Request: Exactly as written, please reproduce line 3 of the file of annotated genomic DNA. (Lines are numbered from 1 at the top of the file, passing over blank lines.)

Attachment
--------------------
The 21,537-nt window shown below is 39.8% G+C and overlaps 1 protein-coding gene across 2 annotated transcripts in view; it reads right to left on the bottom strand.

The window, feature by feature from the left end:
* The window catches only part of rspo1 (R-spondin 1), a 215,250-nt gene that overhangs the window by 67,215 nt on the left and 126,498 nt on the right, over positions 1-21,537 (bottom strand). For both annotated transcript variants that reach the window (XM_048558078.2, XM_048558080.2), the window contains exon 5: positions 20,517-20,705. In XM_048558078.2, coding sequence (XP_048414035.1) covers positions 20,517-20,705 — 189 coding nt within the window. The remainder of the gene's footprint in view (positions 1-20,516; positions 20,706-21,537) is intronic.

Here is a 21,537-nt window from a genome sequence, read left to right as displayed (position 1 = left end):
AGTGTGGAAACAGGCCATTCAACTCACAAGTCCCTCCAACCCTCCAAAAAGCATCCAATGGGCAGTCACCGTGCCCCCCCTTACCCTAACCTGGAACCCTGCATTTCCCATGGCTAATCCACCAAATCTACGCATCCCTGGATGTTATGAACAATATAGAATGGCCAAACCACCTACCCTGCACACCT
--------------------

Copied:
* The window catches only part of rspo1 (R-spondin 1), a 215,250-nt gene that overhangs the window by 67,215 nt on the left and 126,498 nt on the right, over positions 1-21,537 (bottom strand). For both annotated transcript variants that reach the window (XM_048558078.2, XM_048558080.2), the window contains exon 5: positions 20,517-20,705. In XM_048558078.2, coding sequence (XP_048414035.1) covers positions 20,517-20,705 — 189 coding nt within the window. The remainder of the gene's footprint in view (positions 1-20,516; positions 20,706-21,537) is intronic.